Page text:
None of this means, of course, that a person can't get drunk from alcohol and that fact creates enormous public problems and boatloads of private ones.  And that's what inspired the temperance movement of the 19th and early 20th Centuries.

Here's where this debate tends to go off the rails, unfortunately.

A lot of this I've already addressed in a blog post entitled  Puritans, Medicos, and thirsty folks. Concepts of drinking and health.

 
Anti Saloon League convention, 1913.

As should be evident from the numerous newspapers I put up over the past year support for prohibition was widespread, but it didn't just pop up overnight.  It was not as if the nation suddenly turned against alcohol in 1919 and banned it. Far from it.

In fact the movement had been long building, and had been around at least since the middle of the 19th Century.  At least in the United States much of its origin was in reaction to alcohol being largely unregulated at that time.  Put simply, massive over drinking was a huge societal problem as were all the attendant social and medical problems that caused. This is what built support for the movement and what made it successful in the long run.

Not too surprisingly, however, it acquired in some quarter, but only in some, a religious aspect to it.  Now, alcohol is certainly not prohibited by the Christian faith traditionally by any means.  Indeed, the drinking of wine is frequently mentioned in the Bible and even though some later Protestant denominations have tried to maintain otherwise, wine was clearly present at The Last Supper (indeed, if it was the Passover meal, which is not certain, it had to be present).

The fact that the association with religion and temperance came about, however, was unfortunate as it continues to cloud the topic today.  Many Americans, rather than having a view of temperance backers of the era that reminds them of today's "Truth" ads going after the smoking industry are instead reminded of something like the scene that appears early in The Wild Bunch in which the temperance marchers are marching to Shall We Gather At The River.  Its an inaccurate view as it was hardly the case that Prohibition was brought about by a minority of the Protestant community and foisted on an unwilling nation.

It's also unfortunate as that helped fuel the very early ethnic divide over Prohibition that would go on to be a big problem.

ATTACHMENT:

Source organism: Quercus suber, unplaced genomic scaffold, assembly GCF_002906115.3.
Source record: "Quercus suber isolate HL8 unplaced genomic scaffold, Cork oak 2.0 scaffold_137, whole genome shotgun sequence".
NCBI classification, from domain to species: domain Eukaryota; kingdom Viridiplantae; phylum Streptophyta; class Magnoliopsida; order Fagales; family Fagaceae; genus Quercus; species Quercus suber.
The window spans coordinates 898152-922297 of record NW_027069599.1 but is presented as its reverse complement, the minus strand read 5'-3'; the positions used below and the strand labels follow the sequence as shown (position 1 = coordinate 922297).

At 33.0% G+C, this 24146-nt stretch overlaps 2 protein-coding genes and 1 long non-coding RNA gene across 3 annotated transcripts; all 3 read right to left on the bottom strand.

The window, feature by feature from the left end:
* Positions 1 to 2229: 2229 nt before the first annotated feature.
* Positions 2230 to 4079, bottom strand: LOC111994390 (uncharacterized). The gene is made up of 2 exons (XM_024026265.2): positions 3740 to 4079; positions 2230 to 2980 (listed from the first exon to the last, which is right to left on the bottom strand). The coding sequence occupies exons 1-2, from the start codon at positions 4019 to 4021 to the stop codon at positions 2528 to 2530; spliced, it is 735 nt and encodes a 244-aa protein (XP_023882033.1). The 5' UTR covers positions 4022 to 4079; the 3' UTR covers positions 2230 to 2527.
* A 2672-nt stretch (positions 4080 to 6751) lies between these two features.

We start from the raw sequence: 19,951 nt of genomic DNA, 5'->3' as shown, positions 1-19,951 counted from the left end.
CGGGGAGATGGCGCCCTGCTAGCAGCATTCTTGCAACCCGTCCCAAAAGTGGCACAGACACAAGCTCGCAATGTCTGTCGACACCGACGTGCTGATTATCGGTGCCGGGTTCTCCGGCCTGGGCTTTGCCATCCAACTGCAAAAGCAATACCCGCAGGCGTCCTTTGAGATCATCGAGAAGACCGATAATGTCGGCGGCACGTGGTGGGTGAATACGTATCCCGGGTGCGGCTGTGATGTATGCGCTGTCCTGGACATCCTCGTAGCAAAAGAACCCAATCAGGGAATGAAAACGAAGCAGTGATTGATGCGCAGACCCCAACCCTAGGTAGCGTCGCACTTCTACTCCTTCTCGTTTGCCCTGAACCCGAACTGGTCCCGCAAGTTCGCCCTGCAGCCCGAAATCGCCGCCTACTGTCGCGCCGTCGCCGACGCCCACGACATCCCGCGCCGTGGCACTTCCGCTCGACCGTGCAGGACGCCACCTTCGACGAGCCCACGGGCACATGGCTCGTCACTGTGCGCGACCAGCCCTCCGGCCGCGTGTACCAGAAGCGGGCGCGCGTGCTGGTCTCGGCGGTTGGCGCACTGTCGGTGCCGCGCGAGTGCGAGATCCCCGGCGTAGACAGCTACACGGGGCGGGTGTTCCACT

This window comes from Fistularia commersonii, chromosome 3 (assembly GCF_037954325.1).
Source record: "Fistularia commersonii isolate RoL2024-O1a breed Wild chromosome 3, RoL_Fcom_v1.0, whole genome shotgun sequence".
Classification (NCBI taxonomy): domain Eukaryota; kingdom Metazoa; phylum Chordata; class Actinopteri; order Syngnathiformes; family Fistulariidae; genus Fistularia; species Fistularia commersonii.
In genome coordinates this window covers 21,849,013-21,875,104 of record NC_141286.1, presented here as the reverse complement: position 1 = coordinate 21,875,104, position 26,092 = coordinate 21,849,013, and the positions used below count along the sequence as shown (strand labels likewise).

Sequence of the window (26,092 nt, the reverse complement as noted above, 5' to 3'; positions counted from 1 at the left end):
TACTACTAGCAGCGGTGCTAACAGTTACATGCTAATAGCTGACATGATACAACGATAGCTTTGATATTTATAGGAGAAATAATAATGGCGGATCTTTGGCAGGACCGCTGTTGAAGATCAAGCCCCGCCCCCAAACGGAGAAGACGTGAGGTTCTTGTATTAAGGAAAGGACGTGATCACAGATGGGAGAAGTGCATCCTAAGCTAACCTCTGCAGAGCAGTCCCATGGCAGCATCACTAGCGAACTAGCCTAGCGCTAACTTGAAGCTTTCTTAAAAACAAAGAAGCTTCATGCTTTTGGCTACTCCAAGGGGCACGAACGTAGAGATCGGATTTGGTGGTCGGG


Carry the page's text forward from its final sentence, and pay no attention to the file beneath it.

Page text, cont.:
Prohibition came on in its final push as Progressivim met World War One.  And the Progressive movement, although not remembered that way today, was highly nationalistic.  A person need only look at the speeches of Theodore Roosevelt, and the legislation of Woodrow Wilson, to see that.  Already highly nationalistic, when the war came it turned that nationalism on suspect immigrant and ghetto classes, most of which were Catholic and oddly enough some of which had a sort of drinking culture.

Two of those classes were Germans and the Irish. The Irish managed to whether the storm really well, but the impact of anti German feeling, which was considerable higher than the post 1916 suspicion about the Irish, permanently diluted the German culture in the United States to the point that its a former shadow of itself.  At any rate, those two cultures had a strong association with beer, as did some Eastern European cultures, and the Italians, who had come into the country in considerable numbers before World War One had a strong association with wine.

This fact, combined with a strong southern support for Prohibition, and the infusion of a minority Protestant view on the consumption of alcohol itself, inserted itself into the debate on Prohibition and in particular on its repeal.  This manifested itself in strange ways, with the Klu Klux Klan, for example, being strongly in favor of Prohibition, viewing alcohol as a vice of a Catholic population it didn't like.